Galveston police sergeant indicted on criminal trespass charge for searching activist's car without a warrant
A Galveston city police sergeant has been indicted by a grand jury on a misdemeanor criminal trespass charge arising from the search of a self-described video activist's vehicle, according to prosecutors.
The Galveston County district attorney's office alleges that Sgt. Archie Chapman "located, entered, and searched" the car of Phillip Turner, a correspondent for the website photographyisnotacrime.com who was observed filming near the police department in November.
Chapman arrested Turner at the time on charges of failure to provide identification to officers, but the chargers were subsequently dropped, prosecutors said.
Chapman's attorney, Greg Cagle, said his client was looking in Turner's car for the man's driver's license to book him into jail after detaining him. Cagle said Chapman was worried about the safety of police officers, sheriff's deputies and jail staff who worked in the nearby building.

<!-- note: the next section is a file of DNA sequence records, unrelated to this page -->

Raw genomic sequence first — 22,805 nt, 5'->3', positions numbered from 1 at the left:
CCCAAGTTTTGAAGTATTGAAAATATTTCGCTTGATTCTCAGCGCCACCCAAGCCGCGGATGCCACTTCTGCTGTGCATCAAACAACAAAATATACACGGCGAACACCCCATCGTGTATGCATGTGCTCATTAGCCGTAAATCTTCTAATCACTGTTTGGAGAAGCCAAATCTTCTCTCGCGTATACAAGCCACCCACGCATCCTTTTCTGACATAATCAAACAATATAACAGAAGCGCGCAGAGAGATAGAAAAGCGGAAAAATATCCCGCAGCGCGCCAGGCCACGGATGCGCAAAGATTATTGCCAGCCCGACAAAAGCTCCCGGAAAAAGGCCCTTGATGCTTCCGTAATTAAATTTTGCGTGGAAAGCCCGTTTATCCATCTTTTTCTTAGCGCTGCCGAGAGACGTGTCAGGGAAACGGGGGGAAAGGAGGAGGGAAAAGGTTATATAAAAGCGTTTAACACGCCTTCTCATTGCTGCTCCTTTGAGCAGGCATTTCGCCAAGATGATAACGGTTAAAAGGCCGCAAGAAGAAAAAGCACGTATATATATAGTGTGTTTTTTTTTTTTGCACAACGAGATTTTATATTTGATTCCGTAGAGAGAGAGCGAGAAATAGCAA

"Sgt. Chapman was trying to do his job as a police officer," Cagle said. "He had no motive other than to protect the public and the officers."
Michael Gray, a spokesman for the Galveston city police, said Chapman had been placed on administrative duties as the department conducted an internal investigation into the incident.
Prosecutor James Haugh declined to discuss what Chapman's motive might have been for the search of Turner's car. Haugh said the grand jury reviewed the evidence and considered several possible charges before handing down the criminal trespass indictment Thursday.
Cagle said Monday that Chapman had not yet been arrested -- a judge still needs to sign the grand jury's indictment.
If convicted, Chapman faces a maximum punishment of 180 days in jail and a $2,000 fine, prosecutors said.